"One can hardly avoid the suspicion that the voices he has lent to the art of the past are meant to drown a deep fear of the silence which would fall if Spengler were right: Though the Wei Bodhisattvas and those of Nara, Khmer and Javanese sculpture and Sung painting do not express the same communion with the cosmos as does a Romanesque tympanum, a Dance of Shiva or the horsemen of the Parthenon, all alike express a communion of one kind or another, and so does even Rubens in The Kermesse. We need but glance at any Greek masterpiece to see at once that its triumph over the mystery-laden East does not stem from any process of the reasoning mind, but from the 'innumerable laughter of the waves'. Like a muted orchestra the surge and thunder, already so remote, of ancient tragedy accompanies but does not drown Antigone's immortal cry: 'I was not born to share in hatred but to share in love' (pp. 635-6). Who would not prefer the driest philological gloss on the exact meaning of Antigone's 'immortal cry' (which is not a cry but a reasoned statement in a momentous argument) to this 'surge and thunder'? For if we trouble to analyse the content of the paragraph we discover, as only too often with Malraux, that it dissolves into a truism. Buddhist art (the names of the schools which produced Buddhas are mere ornament) differs in spirit from Hindoo, Greek, and Christian art but they all (including Rubens' genre) are religious. Even Greek tragedy is (and who ever doubted that?). Perhaps the rhetoric serves no other purpose than to hypnotize and bulldoze the reader. But it is surely more charitable to assume that strings of names and rows of images function like the names of divinities in ancient incantations to reassure the writer rather than the reader. They may be an expression of that authentic Angst which is the true root of the expressionist hysteria--the anxiety of that utter loneliness that would reign if art were to fail and each man remained immured in himself.
To return to sanity does not mean to ignore these problems but to face them. Perhaps they are not quite as formidable as they look. They become formidable only through the adolescent 'all-or-nothing' attitude that colours so much of the writing of Malraux's generation. To the question whether we can understand the art of mentality of other periods or civilizations, or whether all is 'myth', the answer of common-sense is surely that we can understand some better, some worse, and some only after a lot of work. That we can improve our understanding by trying to restore the context, cultural, artistic, and psychological, in which any given work sprang to life but that we must resign ourselves to a certain residue of ignorance. In art, as in life, on certain elemental levels men of different civilizations have understood each other even though they were ignorant of each other's language. On others only an acute awareness of the context in which an action stands may prevent our misunderstanding. This commonplace philosophy would hardly bear stating if it had not some relevance to the 'Museum without Walls'. For it is remarkable that this Museum only contains sculptures and paintings. Where the medium of art is words we can still distinguish between degrees of understanding. True, once in a while we have witnessed a metamorphosis of works of literature which parallels the examples adduced by Malraux. The tragic Shylock or the neurotic Hamlet may be a case in point. But by and large we know it needs a greater imaginative effort to understand the Roman de la Rose than to enjoy Pride and Prejudice, and we can say why. Nor are we frequently in serious doubt whether a piece of music is intelligible to us or not. We realize that in Oriental music we cannot distinguish a dirge from a ditty because we lack familiarity with the framework of harmonic conventions on which musical meaning so largely depends. Perhaps the way out of the expressionist impass must lead through an analysis of similar relationships in the visual arts. It was the optimistic faith in the efficacy of colours and shapes as a universal language that landed us in this dizzy philosophy of myth and metamorphosis. Even shapes and colours acquire their meaning only in cultural contexts. The less we know of this context the more we are forced to dream it up. We may enjoy this challenge to our imagination and relish the sense of mystery that is aroused in us by what looks remote, exotic, and inscrutable. This is one of the reasons why our age is so ready, as Malraux says, 'to admire all it does not understand' (p. 598). But we may come to see that our fathers and grandfathers were not quite wrong, after all, when they thought that we understand certain styles better than others. That a Rembrandt self-portrait or a Watteau drawing 'means more' to us than an Aztec idol or a Negro mask. Not that we need forego the pleasure of looking at stimulating forms even where we do not understand. We also look at rocks or driftwood. Only we must try to relearn the difference between stimulation through self-projection, which, when applied to art, so often passes for 'appreciation' and that enrichment that comes from an understanding, however dim and imperfect, of what a great work of art is intended to convey.* We need not worry about these distinctions every time we look at a work of art. What matters is only that we should not surrender our sanity by losing our faith in the very possibility of finding out what a fellow human being means or meant. Critical reason may be fallible but it can still advance towards the truth by testing interpretations, by sifting the evidence, and thus widen the area of our sympathies while narrowing the scope of myths. It will need a good deal of clearing up, after the expressionist earthquake, to reconstruct the Museum on these more modest but more secure foundations. Meanwhile we owe a debt to André Malraux for having recorded with such verve and intensity the impact of this traumatic experience on a rich and sensitive mind."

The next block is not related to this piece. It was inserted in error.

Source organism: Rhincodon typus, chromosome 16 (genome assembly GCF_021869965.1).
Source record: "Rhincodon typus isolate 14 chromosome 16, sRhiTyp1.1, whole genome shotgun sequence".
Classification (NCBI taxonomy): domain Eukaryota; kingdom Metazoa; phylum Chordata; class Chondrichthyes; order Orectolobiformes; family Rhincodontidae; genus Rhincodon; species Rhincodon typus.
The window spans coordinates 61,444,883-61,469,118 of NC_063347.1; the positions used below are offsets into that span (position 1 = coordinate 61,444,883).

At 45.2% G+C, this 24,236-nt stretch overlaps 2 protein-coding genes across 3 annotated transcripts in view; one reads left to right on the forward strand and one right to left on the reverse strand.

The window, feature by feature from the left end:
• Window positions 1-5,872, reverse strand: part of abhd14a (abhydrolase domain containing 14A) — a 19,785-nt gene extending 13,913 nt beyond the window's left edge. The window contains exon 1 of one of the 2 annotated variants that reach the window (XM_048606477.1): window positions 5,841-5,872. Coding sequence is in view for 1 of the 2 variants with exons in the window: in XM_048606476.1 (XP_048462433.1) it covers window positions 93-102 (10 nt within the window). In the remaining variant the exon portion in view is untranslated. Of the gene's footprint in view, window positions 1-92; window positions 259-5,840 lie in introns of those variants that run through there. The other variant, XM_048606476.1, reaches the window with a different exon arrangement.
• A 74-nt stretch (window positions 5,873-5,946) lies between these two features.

* I'm including the footnote Gombrich put here: "Intention in art is not everything. Neither is expression. But where the intention is missed our response to the rest will also go wrong." The passive voice in that sentence in the main text is crucial.
--from E. H. Gombrich, "André Malraux and the Crisis of Expressionism" (a review of The Voices of Silence), The Burlington Magazine, vol. 96, no. 621 (Dec 1954), pp. 374-378.